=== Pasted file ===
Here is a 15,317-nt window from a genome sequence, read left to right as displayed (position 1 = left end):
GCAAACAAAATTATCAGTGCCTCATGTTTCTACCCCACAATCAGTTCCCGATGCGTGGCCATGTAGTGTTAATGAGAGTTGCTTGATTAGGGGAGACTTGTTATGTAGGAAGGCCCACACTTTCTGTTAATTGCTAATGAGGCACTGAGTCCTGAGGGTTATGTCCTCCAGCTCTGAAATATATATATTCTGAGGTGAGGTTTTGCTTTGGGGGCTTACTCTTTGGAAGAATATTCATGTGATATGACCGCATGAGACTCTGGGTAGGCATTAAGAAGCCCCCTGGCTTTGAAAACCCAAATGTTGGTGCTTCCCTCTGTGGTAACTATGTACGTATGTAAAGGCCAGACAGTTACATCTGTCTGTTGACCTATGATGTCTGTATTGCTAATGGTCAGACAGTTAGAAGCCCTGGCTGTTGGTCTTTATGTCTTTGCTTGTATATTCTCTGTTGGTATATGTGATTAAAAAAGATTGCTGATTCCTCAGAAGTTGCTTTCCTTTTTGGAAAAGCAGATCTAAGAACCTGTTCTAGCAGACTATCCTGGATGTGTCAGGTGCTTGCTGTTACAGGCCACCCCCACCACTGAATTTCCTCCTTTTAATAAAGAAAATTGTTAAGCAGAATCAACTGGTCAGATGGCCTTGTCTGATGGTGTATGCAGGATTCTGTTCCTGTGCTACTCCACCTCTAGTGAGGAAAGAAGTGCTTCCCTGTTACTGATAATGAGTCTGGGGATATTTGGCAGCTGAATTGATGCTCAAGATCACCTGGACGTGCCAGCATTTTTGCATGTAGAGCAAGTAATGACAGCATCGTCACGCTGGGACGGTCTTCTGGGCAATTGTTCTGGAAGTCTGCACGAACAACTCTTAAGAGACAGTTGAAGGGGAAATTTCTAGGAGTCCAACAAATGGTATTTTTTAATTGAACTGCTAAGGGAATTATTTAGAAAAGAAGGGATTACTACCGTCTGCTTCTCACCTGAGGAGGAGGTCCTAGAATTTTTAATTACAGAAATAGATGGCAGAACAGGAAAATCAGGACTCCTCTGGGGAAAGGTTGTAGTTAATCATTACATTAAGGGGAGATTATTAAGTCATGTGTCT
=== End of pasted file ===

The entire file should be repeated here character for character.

Here is a 15,317-nt window from a genome sequence, read left to right as displayed (position 1 = left end):
GCAAACAAAATTATCAGTGCCTCATGTTTCTACCCCACAATCAGTTCCCGATGCGTGGCCATGTAGTGTTAATGAGAGTTGCTTGATTAGGGGAGACTTGTTATGTAGGAAGGCCCACACTTTCTGTTAATTGCTAATGAGGCACTGAGTCCTGAGGGTTATGTCCTCCAGCTCTGAAATATATATATTCTGAGGTGAGGTTTTGCTTTGGGGGCTTACTCTTTGGAAGAATATTCATGTGATATGACCGCATGAGACTCTGGGTAGGCATTAAGAAGCCCCCTGGCTTTGAAAACCCAAATGTTGGTGCTTCCCTCTGTGGTAACTATGTACGTATGTAAAGGCCAGACAGTTACATCTGTCTGTTGACCTATGATGTCTGTATTGCTAATGGTCAGACAGTTAGAAGCCCTGGCTGTTGGTCTTTATGTCTTTGCTTGTATATTCTCTGTTGGTATATGTGATTAAAAAAGATTGCTGATTCCTCAGAAGTTGCTTTCCTTTTTGGAAAAGCAGATCTAAGAACCTGTTCTAGCAGACTATCCTGGATGTGTCAGGTGCTTGCTGTTACAGGCCACCCCCACCACTGAATTTCCTCCTTTTAATAAAGAAAATTGTTAAGCAGAATCAACTGGTCAGATGGCCTTGTCTGATGGTGTATGCAGGATTCTGTTCCTGTGCTACTCCACCTCTAGTGAGGAAAGAAGTGCTTCCCTGTTACTGATAATGAGTCTGGGGATATTTGGCAGCTGAATTGATGCTCAAGATCACCTGGACGTGCCAGCATTTTTGCATGTAGAGCAAGTAATGACAGCATCGTCACGCTGGGACGGTCTTCTGGGCAATTGTTCTGGAAGTCTGCACGAACAACTCTTAAGAGACAGTTGAAGGGGAAATTTCTAGGAGTCCAACAAATGGTATTTTTTAATTGAACTGCTAAGGGAATTATTTAGAAAAGAAGGGATTACTACCGTCTGCTTCTCACCTGAGGAGGAGGTCCTAGAATTTTTAATTACAGAAATAGATGGCAGAACAGGAAAATCAGGACTCCTCTGGGGAAAGGTTGTAGTTAATCATTACATTAAGGGGAGATTATTAAGTCATGTGTCT